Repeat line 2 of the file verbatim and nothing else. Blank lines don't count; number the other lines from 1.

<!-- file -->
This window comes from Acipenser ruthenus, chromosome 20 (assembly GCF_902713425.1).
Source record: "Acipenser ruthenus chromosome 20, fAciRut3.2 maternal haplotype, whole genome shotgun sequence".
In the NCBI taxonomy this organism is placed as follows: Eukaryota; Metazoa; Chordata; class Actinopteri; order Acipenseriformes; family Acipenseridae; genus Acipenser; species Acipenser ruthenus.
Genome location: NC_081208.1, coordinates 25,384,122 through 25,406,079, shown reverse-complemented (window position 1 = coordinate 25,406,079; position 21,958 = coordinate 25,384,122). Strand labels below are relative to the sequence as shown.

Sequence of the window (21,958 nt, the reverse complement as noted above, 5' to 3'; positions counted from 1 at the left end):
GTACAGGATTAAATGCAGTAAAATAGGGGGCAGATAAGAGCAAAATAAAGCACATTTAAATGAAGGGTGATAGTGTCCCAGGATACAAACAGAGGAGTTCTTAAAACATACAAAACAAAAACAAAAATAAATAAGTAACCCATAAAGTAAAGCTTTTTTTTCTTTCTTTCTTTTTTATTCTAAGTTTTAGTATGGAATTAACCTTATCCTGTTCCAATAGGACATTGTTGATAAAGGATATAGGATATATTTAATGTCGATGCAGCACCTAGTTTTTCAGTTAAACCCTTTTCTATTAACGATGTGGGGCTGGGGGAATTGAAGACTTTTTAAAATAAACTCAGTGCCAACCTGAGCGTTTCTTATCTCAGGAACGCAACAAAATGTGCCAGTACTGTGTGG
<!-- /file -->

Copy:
Source record: "Acipenser ruthenus chromosome 20, fAciRut3.2 maternal haplotype, whole genome shotgun sequence".